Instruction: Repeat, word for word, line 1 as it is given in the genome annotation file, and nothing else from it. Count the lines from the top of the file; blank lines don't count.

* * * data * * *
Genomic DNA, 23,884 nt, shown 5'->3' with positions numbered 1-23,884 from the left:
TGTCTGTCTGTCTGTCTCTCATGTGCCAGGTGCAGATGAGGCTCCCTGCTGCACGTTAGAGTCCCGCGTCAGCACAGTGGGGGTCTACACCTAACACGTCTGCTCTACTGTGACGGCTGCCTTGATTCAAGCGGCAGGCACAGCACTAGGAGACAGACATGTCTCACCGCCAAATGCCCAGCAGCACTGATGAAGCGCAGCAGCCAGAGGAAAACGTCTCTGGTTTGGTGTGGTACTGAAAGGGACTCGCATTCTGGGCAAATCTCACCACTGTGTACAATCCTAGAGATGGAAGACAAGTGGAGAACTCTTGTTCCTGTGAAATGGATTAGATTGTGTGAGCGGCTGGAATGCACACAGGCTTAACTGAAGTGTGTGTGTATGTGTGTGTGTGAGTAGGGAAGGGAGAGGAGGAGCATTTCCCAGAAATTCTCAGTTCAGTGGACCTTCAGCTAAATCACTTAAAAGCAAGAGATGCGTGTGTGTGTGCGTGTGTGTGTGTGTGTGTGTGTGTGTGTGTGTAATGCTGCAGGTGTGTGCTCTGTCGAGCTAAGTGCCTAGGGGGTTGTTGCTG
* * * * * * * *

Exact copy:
Genomic DNA, 23,884 nt, shown 5'->3' with positions numbered 1-23,884 from the left: